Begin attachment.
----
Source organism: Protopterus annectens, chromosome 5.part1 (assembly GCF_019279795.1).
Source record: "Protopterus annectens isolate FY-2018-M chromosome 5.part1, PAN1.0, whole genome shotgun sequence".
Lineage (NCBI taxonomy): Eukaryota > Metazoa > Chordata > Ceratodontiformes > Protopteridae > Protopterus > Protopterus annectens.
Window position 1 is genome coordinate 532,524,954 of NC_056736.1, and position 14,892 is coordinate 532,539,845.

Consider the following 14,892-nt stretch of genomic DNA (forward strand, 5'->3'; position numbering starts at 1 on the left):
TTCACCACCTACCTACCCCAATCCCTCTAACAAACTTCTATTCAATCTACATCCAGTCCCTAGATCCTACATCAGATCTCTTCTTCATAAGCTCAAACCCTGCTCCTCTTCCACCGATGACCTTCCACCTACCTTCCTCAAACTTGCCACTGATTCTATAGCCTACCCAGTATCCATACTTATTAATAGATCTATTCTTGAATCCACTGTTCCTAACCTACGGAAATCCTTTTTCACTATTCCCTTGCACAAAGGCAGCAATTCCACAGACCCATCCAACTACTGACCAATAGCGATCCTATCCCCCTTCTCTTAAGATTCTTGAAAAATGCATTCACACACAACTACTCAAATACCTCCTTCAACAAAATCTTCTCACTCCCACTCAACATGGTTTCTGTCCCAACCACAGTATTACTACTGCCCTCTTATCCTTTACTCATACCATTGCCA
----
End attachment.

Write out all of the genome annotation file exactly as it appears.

Source organism: Protopterus annectens, chromosome 5.part1 (assembly GCF_019279795.1).
Source record: "Protopterus annectens isolate FY-2018-M chromosome 5.part1, PAN1.0, whole genome shotgun sequence".
Lineage (NCBI taxonomy): Eukaryota > Metazoa > Chordata > Ceratodontiformes > Protopteridae > Protopterus > Protopterus annectens.
Window position 1 is genome coordinate 532,524,954 of NC_056736.1, and position 14,892 is coordinate 532,539,845.

Consider the following 14,892-nt stretch of genomic DNA (forward strand, 5'->3'; position numbering starts at 1 on the left):
TTCACCACCTACCTACCCCAATCCCTCTAACAAACTTCTATTCAATCTACATCCAGTCCCTAGATCCTACATCAGATCTCTTCTTCATAAGCTCAAACCCTGCTCCTCTTCCACCGATGACCTTCCACCTACCTTCCTCAAACTTGCCACTGATTCTATAGCCTACCCAGTATCCATACTTATTAATAGATCTATTCTTGAATCCACTGTTCCTAACCTACGGAAATCCTTTTTCACTATTCCCTTGCACAAAGGCAGCAATTCCACAGACCCATCCAACTACTGACCAATAGCGATCCTATCCCCCTTCTCTTAAGATTCTTGAAAAATGCATTCACACACAACTACTCAAATACCTCCTTCAACAAAATCTTCTCACTCCCACTCAACATGGTTTCTGTCCCAACCACAGTATTACTACTGCCCTCTTATCCTTTACTCATACCATTGCCA